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AB0825 Gender Specific Differences in Patients with Psoriatic Arthritis
  1. K. Nas1,
  2. E. Capkin2,
  3. A.Z. Dagli3,
  4. R. Cevik3,
  5. E. Kilic4,
  6. G. Kilic4,
  7. M. Karkucak2,
  8. B. Durmus5,
  9. S. Ozgocmen4
  10. on behalf of Anatolian Group for the Assessment in Rheumatic Diseases (ANGARD))
  1. 1Division of Rheumatology, Sakarya University, Faculty of Medicine, Sakarya
  2. 2Division of Rheumatology, Karadeniz Technical University, Faculty of Medicine, Trabzon
  3. 3Division of Rheumatology, Dicle University, Faculty of Medicine, Diyarbakir
  4. 4Division of Rheumatology, Erciyes University, Faculty of Medicine, Kayseri
  5. 5Dept. Physical Medicine and Rehabilitation, Inonu University, Faculty of Medicine, Malatya, Turkey

Abstract

Background Psoriatic arthritis (PsA) has been defined as an inflammatory arthritis associated with psoriasis. Gender specific differences regarding the clinical picture and burden of the disease is unclear in PsA.

Objectives To assess gender related differences in a cohort of patients with PsA.

Methods Consecutively recruited patients (from five university hospitals) who met CASPAR criteria, age more than18 years were included and underwent clinical, radiological and laboratory evaluation by using standardized protocol and case report forms.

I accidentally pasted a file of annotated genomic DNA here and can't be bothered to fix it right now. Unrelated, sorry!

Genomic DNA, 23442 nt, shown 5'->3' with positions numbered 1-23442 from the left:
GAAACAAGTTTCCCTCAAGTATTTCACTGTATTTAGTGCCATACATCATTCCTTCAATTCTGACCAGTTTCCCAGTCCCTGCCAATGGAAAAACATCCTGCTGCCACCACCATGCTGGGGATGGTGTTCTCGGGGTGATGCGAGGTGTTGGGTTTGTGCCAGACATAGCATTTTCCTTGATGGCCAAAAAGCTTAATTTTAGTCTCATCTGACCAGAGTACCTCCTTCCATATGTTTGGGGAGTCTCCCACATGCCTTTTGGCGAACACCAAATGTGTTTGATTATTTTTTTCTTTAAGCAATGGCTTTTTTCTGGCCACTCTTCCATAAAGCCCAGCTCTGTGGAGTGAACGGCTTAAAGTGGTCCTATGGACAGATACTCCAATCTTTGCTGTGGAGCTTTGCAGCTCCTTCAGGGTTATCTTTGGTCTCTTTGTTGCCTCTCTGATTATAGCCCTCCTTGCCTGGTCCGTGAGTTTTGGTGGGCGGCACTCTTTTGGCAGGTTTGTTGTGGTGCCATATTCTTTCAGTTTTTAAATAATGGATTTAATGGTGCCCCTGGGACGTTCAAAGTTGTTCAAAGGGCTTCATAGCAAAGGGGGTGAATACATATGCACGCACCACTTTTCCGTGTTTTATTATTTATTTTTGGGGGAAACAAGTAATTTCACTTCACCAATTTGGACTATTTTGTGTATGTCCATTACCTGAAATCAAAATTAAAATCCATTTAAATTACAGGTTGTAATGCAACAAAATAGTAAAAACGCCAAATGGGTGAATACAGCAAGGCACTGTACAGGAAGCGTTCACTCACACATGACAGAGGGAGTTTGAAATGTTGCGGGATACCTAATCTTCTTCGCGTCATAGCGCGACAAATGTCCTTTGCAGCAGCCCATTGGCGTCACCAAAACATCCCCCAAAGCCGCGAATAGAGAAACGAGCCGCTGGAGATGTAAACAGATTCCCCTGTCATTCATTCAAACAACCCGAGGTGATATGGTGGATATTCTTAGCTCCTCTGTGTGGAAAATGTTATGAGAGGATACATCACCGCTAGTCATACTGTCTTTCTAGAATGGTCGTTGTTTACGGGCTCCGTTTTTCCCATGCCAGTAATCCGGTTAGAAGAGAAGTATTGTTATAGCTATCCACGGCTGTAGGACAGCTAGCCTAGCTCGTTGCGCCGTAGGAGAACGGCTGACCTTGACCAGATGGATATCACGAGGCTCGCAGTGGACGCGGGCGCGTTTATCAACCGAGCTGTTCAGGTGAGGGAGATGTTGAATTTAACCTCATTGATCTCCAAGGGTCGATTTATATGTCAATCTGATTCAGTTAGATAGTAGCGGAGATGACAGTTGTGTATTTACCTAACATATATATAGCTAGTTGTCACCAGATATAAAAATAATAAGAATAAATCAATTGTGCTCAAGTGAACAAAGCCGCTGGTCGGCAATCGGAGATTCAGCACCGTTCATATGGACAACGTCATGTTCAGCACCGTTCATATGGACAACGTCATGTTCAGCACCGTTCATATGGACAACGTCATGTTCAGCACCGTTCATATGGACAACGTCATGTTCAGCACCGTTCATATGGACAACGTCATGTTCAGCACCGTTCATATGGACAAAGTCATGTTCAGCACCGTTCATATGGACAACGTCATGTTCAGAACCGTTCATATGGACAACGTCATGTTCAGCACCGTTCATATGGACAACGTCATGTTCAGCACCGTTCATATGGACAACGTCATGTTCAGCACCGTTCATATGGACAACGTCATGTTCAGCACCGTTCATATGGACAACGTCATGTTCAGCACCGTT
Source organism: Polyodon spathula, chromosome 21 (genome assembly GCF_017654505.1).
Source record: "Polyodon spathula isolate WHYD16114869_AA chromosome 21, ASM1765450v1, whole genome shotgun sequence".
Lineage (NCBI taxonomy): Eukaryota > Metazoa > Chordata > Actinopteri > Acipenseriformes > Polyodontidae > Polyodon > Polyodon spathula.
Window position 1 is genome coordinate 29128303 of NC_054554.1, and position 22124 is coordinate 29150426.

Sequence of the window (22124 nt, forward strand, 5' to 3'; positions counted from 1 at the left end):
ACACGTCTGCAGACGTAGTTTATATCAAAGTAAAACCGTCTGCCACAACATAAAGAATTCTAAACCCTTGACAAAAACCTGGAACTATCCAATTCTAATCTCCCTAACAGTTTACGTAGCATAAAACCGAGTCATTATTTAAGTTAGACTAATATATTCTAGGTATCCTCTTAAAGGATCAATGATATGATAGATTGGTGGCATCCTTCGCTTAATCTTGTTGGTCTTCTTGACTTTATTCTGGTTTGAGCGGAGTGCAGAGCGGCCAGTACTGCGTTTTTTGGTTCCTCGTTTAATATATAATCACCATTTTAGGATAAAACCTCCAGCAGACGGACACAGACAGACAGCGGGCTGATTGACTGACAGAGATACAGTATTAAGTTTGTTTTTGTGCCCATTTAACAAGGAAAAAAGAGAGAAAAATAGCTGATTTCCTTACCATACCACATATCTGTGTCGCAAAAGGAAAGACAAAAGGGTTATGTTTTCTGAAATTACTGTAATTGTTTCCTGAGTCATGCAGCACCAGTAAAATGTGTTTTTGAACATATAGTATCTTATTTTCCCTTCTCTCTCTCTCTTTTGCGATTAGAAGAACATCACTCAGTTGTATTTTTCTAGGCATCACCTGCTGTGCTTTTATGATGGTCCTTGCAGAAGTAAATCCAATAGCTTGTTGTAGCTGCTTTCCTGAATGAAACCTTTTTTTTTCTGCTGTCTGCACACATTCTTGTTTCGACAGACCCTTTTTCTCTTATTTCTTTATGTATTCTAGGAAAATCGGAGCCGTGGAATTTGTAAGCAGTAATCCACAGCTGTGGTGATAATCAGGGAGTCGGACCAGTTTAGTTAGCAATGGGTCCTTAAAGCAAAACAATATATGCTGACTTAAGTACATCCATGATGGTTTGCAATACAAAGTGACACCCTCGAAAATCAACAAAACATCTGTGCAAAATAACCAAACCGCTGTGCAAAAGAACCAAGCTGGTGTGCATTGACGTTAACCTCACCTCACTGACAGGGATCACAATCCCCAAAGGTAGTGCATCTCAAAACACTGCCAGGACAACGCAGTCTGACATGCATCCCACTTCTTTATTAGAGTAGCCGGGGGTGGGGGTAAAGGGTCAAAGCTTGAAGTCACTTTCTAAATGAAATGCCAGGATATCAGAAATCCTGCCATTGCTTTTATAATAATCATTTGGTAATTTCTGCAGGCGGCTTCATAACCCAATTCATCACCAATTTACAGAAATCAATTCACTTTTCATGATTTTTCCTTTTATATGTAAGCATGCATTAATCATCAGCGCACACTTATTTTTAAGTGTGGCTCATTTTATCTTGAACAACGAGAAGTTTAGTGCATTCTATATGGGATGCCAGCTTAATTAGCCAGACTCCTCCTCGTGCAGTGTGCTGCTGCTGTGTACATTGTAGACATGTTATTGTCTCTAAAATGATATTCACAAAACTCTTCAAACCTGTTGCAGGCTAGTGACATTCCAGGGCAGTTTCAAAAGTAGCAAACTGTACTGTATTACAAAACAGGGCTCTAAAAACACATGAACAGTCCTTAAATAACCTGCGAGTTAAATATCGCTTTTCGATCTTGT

Results A total of 187 patients with PsA (72 male; 115 female) were analyzed. Women with PsA had higher symptom duration (beginning of articular symptoms) and body mass index (BMI), tender and swollen joint counts, disease activity score-28 joints (DAS28), ESR, physical activity and fatigue component scores of Nottingham Health Profile (NHP) scores than men with PsA (Table). Psoriasis area and severity index (PASI) was higher in male patients. However quality of life (SF36 physical and mental component scores) and psychological distress measures were quite similar between men and women. Some of the extra-articular features (including uveitis, iritis) and family history for psoriasis, PsA and ankylosing spondylitis did not differ between genders. Articular involvement patterns were not different between men and women (in %, asymmetrical oligoarthritis 51.4 vs 48.7, symmetrical polyarthritis 15.3 vs 17.4, DIP 6.9 vs 13.9, arthritis mutilans 5.6 vs 5.2, axial 20.8 vs 14.8, respectively, p=0.547).

Table 1

Conclusions Some of the clinical and laboratory variables tent to be different between men and women with PsA. The extent of psychological distress, pain, quality of life and pattern of joint involvement tent to be similar in both genders. Men with PsA are more likely to have higher PASI scores and longer duration to develop arthritis after the onset of psoriasis, while women are more likely to have higher disease activity and report more fatigue and physical activity limitations.

Disclosure of Interest None declared

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